(Mr Soul) I said I am carrying one vacancy at the moment, and in a small team like mine that is actually quite significant. We do have genuine difficulties in recruiting vets to come and work in central London. That is a fact. It is a problem for us. We would like more, so if you know of any way of encouraging them to come and work for me . . ..

  55. Many of us are attending a reception this evening with the British Veterinary Association. We will pass on your request. You are obviously shifting your research to concentrating on TSEs in sheep. Were you horrified by the kind of media coverage several months ago in which there was a suggestion that sheep was the next disaster area and that we were looking to see the destruction of a very large percentage of British sheep?
  (Dr Nash) Obviously, one is always concerned to see articles in the press if they exaggerate the position. However, I would say that the Food Standards Agency has had a deliberate policy of openness on the subject of BSE in sheep and has been very quick to put information into the public domain. We very much support that, and I think it has actually helped to have ongoing information going into the public domain and people know that nothing is being kept from them. I think actually a lot of the press articles have been helpful in informing the general public on this theoretical risk.

  56. You would regard it still as a theoretical risk.
  (Dr Nash) Yes.

  57. That is based upon current research?
  (Dr Bailey) Yes, it is. BSE has not been identified as naturally occurring in sheep. Clearly, experimentally you can inject it into sheep and get them to develop a BSE-like signature in the brain, but it has not been shown to occur naturally so far.

  58. Then you would see a period of further research, and then you would stop your research because your tests are not showing anything?
  (Dr Bailey) I think there are two elements to this question. There is the research programme itself, and one of the key factors in the research programme is to actually develop a test that can clearly and rapidly differentiate between BSE and scrapie. The method that is used to distinguish between the two at the moment is very largely based on bio-assay in mice, which takes a great deal of time; it takes two years to finish the study. Obviously, one of the key features is to develop a test which will enable us very quickly to distinguish between the two. There are some in development and there are some that are giving very promising indications that they are going to be able to do this by molecular means. That is the first thing. The second thing is that, as part of the EU surveillance requirements, we are now required to test a lot more sheep for TSEs, and where any of the animals prove positive, where of course it could be scrapie or BSE, it will have to be followed up with additional tests, and those are being developed, as I explained, to see whether they look more like BSE than scrapie. Also, all of the cases which are notified as scrapie cases, clinical cases out in the field, we are also examining very carefully with a whole range of different tests to reassure ourselves that they do not look like BSE as opposed to scrapie. So there are various elements to this occurring, and the more information we get on the incidence of scrapie in sheep, it will give us a better ability to predict, if it occurred, the likely prevalence of BSE in that group of animals.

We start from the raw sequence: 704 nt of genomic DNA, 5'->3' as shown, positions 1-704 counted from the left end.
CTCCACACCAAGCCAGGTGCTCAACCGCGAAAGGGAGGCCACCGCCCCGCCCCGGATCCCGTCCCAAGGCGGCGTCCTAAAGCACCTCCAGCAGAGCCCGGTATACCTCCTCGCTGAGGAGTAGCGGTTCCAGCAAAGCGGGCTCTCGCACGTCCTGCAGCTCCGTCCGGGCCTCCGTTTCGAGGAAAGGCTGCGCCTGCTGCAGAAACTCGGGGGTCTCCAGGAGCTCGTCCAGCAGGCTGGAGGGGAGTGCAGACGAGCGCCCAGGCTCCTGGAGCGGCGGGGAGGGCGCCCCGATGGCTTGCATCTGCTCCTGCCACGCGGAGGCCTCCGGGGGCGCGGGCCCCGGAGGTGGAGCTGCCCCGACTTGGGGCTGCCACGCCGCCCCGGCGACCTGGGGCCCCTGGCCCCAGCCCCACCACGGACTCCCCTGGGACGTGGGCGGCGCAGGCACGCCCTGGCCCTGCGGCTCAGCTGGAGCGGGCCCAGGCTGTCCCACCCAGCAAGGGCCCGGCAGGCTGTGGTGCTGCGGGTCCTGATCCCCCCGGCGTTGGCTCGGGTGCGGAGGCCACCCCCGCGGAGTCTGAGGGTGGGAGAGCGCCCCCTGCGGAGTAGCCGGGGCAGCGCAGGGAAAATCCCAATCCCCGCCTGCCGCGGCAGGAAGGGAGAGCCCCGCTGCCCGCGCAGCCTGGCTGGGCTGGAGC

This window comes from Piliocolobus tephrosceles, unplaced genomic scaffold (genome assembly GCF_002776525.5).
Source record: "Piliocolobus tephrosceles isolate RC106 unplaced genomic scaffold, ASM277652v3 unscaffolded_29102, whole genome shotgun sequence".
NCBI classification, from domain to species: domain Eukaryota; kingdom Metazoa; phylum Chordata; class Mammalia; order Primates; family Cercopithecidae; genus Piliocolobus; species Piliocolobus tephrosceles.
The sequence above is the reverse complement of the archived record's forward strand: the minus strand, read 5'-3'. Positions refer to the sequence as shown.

59. Rather like other colleagues, you are dealing with people who are having to do this in a fairly simple way. What you are saying to the Committee is that at present, from the research that you have carried out, there is no evidence of TSE in sheep, so that is a good sigh of relief for the farming community and for consumers, but you are saying also that, nevertheless, you are continuing research because there is always a possibility that it could get into sheep. Is that right?
  (Dr Bailey) Yes. I think the reason that we believe that it is possible that sheep could have got BSE is because we know that they can get it, because we have experimentally shown that, and they were exposed to meat and bonemeal in just the same way that cattle were, because obviously meat and bonemeal was incorporated into some of the feed that some sheep might have received. We also know from research work that in sheep scrapie can be maintained, and it is an endemic disease. Therefore, the way in which scrapie is maintained, it could mean that BSE too could be maintained in that way, by being passed on from sheep to sheep in some way. Because of this, we have to assume theoretically that it is a possibility, which is why we are continuing to do further research in this area, because it is a theoretical possibility.


1   Note by witness: This was the case in the past. However, it is estimated that less than one animal within 12 months of developing clinical disease may have entered the food chain per year since 2000. Back